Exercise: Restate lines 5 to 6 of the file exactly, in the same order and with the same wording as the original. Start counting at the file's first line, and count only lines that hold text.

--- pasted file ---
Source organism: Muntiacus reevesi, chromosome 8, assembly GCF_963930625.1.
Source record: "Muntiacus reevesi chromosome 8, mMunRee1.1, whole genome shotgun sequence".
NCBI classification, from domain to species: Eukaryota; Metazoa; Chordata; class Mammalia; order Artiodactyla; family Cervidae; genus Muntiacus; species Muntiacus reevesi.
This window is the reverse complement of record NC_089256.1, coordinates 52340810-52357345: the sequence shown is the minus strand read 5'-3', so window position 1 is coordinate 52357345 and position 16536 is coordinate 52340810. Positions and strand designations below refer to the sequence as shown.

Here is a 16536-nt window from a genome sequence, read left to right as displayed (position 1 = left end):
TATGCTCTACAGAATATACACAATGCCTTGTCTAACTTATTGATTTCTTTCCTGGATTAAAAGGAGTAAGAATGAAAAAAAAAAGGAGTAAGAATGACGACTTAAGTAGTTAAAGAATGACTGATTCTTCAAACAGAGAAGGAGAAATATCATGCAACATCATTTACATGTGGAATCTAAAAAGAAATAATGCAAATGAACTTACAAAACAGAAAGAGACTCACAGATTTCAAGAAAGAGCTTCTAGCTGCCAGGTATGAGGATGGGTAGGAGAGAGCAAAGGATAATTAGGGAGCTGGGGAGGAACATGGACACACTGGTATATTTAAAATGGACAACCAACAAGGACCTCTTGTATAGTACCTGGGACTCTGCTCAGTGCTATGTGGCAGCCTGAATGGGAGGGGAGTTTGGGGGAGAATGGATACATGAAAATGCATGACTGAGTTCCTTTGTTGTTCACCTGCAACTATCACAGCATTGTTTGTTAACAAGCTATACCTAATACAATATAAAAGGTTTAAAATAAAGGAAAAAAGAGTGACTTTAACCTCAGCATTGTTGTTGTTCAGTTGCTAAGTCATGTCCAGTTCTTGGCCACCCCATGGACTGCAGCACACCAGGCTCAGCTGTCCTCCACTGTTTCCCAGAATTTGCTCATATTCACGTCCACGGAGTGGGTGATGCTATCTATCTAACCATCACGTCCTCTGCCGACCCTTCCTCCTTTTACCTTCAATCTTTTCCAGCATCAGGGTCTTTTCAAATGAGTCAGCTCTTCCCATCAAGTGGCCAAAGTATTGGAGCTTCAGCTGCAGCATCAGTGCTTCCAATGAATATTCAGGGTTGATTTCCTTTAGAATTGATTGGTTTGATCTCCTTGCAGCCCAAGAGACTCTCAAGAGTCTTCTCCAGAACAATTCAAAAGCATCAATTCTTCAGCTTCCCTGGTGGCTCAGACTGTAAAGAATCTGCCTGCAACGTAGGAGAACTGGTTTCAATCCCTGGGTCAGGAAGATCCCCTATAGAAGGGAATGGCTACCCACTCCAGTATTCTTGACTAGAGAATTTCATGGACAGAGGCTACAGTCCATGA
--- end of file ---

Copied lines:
Here is a 16536-nt window from a genome sequence, read left to right as displayed (position 1 = left end):
TATGCTCTACAGAATATACACAATGCCTTGTCTAACTTATTGATTTCTTTCCTGGATTAAAAGGAGTAAGAATGAAAAAAAAAAGGAGTAAGAATGACGACTTAAGTAGTTAAAGAATGACTGATTCTTCAAACAGAGAAGGAGAAATATCATGCAACATCATTTACATGTGGAATCTAAAAAGAAATAATGCAAATGAACTTACAAAACAGAAAGAGACTCACAGATTTCAAGAAAGAGCTTCTAGCTGCCAGGTATGAGGATGGGTAGGAGAGAGCAAAGGATAATTAGGGAGCTGGGGAGGAACATGGACACACTGGTATATTTAAAATGGACAACCAACAAGGACCTCTTGTATAGTACCTGGGACTCTGCTCAGTGCTATGTGGCAGCCTGAATGGGAGGGGAGTTTGGGGGAGAATGGATACATGAAAATGCATGACTGAGTTCCTTTGTTGTTCACCTGCAACTATCACAGCATTGTTTGTTAACAAGCTATACCTAATACAATATAAAAGGTTTAAAATAAAGGAAAAAAGAGTGACTTTAACCTCAGCATTGTTGTTGTTCAGTTGCTAAGTCATGTCCAGTTCTTGGCCACCCCATGGACTGCAGCACACCAGGCTCAGCTGTCCTCCACTGTTTCCCAGAATTTGCTCATATTCACGTCCACGGAGTGGGTGATGCTATCTATCTAACCATCACGTCCTCTGCCGACCCTTCCTCCTTTTACCTTCAATCTTTTCCAGCATCAGGGTCTTTTCAAATGAGTCAGCTCTTCCCATCAAGTGGCCAAAGTATTGGAGCTTCAGCTGCAGCATCAGTGCTTCCAATGAATATTCAGGGTTGATTTCCTTTAGAATTGATTGGTTTGATCTCCTTGCAGCCCAAGAGACTCTCAAGAGTCTTCTCCAGAACAATTCAAAAGCATCAATTCTTCAGCTTCCCTGGTGGCTCAGACTGTAAAGAATCTGCCTGCAACGTAGGAGAACTGGTTTCAATCCCTGGGTCAGGAAGATCCCCTATAGAAGGGAATGGCTACCCACTCCAGTATTCTTGACTAGAGAATTTCATGGACAGAGGCTACAGTCCATGA